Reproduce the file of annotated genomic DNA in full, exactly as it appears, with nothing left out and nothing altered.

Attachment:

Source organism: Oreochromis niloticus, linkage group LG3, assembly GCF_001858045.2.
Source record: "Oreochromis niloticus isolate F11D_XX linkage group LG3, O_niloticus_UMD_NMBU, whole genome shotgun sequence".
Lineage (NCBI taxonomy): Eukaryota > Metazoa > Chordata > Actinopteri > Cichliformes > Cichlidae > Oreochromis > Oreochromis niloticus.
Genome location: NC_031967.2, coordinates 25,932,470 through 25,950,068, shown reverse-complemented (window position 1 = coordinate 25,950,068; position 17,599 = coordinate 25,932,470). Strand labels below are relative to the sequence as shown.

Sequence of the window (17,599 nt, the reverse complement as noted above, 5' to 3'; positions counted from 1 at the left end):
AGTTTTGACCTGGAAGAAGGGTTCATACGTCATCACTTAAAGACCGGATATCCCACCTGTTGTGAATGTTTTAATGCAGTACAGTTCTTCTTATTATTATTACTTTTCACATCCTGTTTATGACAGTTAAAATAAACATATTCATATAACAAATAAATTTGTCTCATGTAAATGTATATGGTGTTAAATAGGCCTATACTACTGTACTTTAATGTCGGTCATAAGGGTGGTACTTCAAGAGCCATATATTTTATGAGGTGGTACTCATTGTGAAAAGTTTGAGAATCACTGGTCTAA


Source organism: Oreochromis niloticus, linkage group LG3, assembly GCF_001858045.2.
Source record: "Oreochromis niloticus isolate F11D_XX linkage group LG3, O_niloticus_UMD_NMBU, whole genome shotgun sequence".
Lineage (NCBI taxonomy): Eukaryota > Metazoa > Chordata > Actinopteri > Cichliformes > Cichlidae > Oreochromis > Oreochromis niloticus.
Genome location: NC_031967.2, coordinates 25,932,470 through 25,950,068, shown reverse-complemented (window position 1 = coordinate 25,950,068; position 17,599 = coordinate 25,932,470). Strand labels below are relative to the sequence as shown.

Sequence of the window (17,599 nt, the reverse complement as noted above, 5' to 3'; positions counted from 1 at the left end):
AGTTTTGACCTGGAAGAAGGGTTCATACGTCATCACTTAAAGACCGGATATCCCACCTGTTGTGAATGTTTTAATGCAGTACAGTTCTTCTTATTATTATTACTTTTCACATCCTGTTTATGACAGTTAAAATAAACATATTCATATAACAAATAAATTTGTCTCATGTAAATGTATATGGTGTTAAATAGGCCTATACTACTGTACTTTAATGTCGGTCATAAGGGTGGTACTTCAAGAGCCATATATTTTATGAGGTGGTACTCATTGTGAAAAGTTTGAGAATCACTGGTCTAA